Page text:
(f) Any person, including any manufacturer or dealer, who sells, leases, or transfers ownership of a motor vehicle when the vehicle’s ownership certificate is inscribed with the notation “Lemon Law Buyback” shall, prior to the sale, lease, or ownership transfer of the vehicle, provide the transferee with a disclosure statement signed by the transferee that states:
“THIS VEHICLE WAS REPURCHASED BY ITS MANUFACTURER DUE TO A DEFECT IN THE VEHICLE PURSUANT TO CONSUMER WARRANTY LAWS. THE TITLE TO THIS VEHICLE HAS BEEN PERMANENTLY BRANDED WITH THE NOTATION “LEMON LAW BUYBACK”.”
(g) The disclosure requirements in subdivisions (d), (e), and (f) are cumulative with all other consumer notice requirements and do not relieve any person, including any dealer or manufacturer, from complying with any other applicable law, including any requirement of subdivision (f) of Section 1793.22.
(h) For purposes of this section, “dealer” means any person engaged in the business of selling, offering for sale, or negotiating the retail sale of, a used motor vehicle or selling motor vehicles as a broker or agent for another, including the officers, agents, and employees of the person and any combination or association of dealers.
California Lemon Law 1793.24.
(a) The notice required in subdivisions (d) and (e) of Section 1793.23 shall be prepared by the manufacturer of the reacquired vehicle and shall disclose all of the following:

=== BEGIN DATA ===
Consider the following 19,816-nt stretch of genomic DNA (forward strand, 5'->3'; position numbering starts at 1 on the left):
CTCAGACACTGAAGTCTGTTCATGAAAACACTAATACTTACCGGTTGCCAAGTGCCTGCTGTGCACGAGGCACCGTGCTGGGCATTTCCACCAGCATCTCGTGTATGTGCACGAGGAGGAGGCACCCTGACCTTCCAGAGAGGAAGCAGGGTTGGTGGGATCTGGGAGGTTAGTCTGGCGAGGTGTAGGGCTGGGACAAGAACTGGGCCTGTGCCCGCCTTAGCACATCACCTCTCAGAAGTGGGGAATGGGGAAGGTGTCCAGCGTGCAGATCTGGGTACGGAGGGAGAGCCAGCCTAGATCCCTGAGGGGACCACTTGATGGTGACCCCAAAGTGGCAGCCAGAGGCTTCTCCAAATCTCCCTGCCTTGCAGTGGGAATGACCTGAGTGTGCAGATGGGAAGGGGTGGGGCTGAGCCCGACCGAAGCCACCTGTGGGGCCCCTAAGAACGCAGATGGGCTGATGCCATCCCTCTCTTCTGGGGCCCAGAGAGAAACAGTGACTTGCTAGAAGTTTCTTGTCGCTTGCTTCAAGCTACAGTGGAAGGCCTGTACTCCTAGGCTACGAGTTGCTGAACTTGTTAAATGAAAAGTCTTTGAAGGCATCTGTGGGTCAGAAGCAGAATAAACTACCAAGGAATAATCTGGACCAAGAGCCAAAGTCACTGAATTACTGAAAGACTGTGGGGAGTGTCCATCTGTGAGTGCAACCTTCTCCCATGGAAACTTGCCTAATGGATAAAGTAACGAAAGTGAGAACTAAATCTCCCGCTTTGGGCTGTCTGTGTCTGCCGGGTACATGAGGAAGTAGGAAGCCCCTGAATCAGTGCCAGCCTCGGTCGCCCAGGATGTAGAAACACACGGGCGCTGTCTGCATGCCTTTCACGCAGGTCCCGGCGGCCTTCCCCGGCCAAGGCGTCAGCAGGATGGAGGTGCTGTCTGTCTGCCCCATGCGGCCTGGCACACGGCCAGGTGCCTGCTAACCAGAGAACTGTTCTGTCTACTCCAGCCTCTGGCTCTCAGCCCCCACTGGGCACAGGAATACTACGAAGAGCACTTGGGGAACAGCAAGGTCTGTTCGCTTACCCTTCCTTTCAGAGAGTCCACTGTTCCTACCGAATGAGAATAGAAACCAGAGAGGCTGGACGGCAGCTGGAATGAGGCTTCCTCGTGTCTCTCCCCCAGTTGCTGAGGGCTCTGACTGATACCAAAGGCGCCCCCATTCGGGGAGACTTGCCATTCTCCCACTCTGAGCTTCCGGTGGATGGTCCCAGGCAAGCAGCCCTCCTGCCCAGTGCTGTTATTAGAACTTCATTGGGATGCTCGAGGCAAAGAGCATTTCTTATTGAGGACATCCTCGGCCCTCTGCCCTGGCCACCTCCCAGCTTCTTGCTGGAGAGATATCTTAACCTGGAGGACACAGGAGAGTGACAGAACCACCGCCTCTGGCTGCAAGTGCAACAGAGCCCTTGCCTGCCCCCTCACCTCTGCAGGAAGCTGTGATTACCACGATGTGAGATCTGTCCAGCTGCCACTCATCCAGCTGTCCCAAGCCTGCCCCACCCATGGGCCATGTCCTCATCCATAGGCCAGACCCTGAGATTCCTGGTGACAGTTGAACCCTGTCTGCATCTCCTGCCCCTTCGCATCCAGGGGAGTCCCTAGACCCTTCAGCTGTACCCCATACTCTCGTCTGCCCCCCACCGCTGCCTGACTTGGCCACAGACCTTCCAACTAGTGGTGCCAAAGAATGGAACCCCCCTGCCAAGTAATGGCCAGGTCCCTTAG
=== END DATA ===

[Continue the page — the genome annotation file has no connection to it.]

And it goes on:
(1) Year, make, model, and vehicle identification number of the vehicle.
(2) Whether the title to the vehicle has been inscribed with the notation “Lemon Law Buyback.”
(3) The nature of each nonconformity reported by the original buyer or lessee of the vehicle.
(4) Repairs, if any, made to the vehicle in an attempt to correct each nonconformity reported by the original buyer or lessee.
(b) The notice shall be on a form 8 1/2 x 11 inches in size and printed in no smaller than 10-point black type on a white background.
The form shall only contain the following information prior to it being filled out by the manufacturer:
WARRANTY BUYBACK NOTICE
/__/ This vehicle was repurchased by the vehicle’s manufacturer after the last retail owner or lessee requested its repurchase due to the problem(s) listed below.